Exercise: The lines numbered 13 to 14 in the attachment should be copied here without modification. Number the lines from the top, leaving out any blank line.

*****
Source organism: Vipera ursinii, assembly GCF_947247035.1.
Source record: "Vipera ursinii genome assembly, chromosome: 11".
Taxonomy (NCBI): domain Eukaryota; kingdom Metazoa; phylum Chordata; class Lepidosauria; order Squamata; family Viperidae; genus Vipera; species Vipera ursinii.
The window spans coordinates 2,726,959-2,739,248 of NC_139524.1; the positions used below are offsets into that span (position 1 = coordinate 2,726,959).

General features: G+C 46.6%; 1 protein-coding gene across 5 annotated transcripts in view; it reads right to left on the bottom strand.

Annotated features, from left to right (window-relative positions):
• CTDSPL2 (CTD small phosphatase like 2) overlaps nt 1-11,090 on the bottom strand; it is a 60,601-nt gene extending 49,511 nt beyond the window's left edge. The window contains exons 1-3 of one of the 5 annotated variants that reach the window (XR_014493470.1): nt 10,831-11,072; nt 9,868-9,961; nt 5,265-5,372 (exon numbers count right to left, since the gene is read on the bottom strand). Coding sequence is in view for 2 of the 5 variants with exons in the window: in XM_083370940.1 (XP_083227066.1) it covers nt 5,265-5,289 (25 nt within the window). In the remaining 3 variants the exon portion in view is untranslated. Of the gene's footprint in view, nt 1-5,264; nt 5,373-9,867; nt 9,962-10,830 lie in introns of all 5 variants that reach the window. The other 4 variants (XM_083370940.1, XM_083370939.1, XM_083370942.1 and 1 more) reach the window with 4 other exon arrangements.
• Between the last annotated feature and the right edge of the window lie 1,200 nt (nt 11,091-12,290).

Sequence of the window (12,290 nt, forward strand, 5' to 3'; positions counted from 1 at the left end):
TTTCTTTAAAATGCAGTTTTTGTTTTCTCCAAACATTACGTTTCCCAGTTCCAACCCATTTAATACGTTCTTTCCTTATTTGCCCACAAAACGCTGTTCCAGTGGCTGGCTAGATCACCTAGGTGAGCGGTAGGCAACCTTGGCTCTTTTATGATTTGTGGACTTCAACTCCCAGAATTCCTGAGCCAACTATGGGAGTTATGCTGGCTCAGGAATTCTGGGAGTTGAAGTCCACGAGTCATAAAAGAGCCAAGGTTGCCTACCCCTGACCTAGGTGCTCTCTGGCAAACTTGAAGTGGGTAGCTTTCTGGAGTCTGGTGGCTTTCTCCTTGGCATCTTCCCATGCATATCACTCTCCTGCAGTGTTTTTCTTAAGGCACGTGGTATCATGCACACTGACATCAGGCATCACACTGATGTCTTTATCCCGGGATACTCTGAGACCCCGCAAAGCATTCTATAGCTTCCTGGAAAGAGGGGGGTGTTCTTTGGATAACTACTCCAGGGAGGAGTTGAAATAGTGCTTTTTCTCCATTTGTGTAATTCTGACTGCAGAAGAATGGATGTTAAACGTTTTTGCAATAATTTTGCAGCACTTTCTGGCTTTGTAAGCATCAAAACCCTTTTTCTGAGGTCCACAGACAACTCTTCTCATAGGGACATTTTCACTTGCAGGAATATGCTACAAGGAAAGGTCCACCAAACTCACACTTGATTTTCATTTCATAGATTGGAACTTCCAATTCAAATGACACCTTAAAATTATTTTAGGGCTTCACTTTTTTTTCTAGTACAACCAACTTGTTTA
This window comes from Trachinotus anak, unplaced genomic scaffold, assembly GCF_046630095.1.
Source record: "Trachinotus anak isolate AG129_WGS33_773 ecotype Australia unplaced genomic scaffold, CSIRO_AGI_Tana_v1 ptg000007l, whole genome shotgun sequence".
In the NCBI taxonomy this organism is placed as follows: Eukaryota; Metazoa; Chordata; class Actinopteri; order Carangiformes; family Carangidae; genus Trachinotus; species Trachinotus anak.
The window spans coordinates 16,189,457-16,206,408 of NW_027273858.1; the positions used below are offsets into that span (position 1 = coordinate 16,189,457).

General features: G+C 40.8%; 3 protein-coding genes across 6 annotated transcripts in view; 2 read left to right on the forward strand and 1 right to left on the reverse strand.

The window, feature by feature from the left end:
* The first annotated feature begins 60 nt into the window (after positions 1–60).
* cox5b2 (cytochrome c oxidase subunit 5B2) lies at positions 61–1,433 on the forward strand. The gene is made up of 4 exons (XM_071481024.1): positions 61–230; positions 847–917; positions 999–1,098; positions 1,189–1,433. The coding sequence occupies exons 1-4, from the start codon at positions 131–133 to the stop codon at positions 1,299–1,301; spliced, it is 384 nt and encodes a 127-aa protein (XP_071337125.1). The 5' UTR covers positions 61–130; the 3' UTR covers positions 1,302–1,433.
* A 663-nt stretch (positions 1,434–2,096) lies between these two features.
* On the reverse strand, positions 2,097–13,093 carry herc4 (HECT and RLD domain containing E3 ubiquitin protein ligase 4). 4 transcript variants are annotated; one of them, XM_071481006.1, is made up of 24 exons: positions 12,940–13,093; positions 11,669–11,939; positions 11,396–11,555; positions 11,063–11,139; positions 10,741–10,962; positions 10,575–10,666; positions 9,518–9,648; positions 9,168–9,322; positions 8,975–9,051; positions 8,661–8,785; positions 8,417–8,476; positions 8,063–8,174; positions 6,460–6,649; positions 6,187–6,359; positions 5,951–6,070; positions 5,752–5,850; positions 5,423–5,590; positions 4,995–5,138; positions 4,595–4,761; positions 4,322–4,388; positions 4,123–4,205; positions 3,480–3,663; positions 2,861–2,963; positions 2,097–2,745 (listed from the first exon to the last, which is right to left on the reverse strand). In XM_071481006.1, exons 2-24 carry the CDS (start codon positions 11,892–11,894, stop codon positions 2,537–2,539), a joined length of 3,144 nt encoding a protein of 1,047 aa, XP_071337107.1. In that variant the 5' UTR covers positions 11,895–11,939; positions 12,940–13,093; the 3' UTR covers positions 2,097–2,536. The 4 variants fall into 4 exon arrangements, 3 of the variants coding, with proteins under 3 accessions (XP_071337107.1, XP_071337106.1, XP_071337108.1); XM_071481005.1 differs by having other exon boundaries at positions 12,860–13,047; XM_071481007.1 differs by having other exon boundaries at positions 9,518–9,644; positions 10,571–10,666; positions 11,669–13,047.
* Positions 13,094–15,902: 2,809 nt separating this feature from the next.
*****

In the NCBI taxonomy this organism is placed as follows: Eukaryota; Metazoa; Chordata; class Actinopteri; order Carangiformes; family Carangidae; genus Trachinotus; species Trachinotus anak.
The window spans coordinates 16,189,457-16,206,408 of NW_027273858.1; the positions used below are offsets into that span (position 1 = coordinate 16,189,457).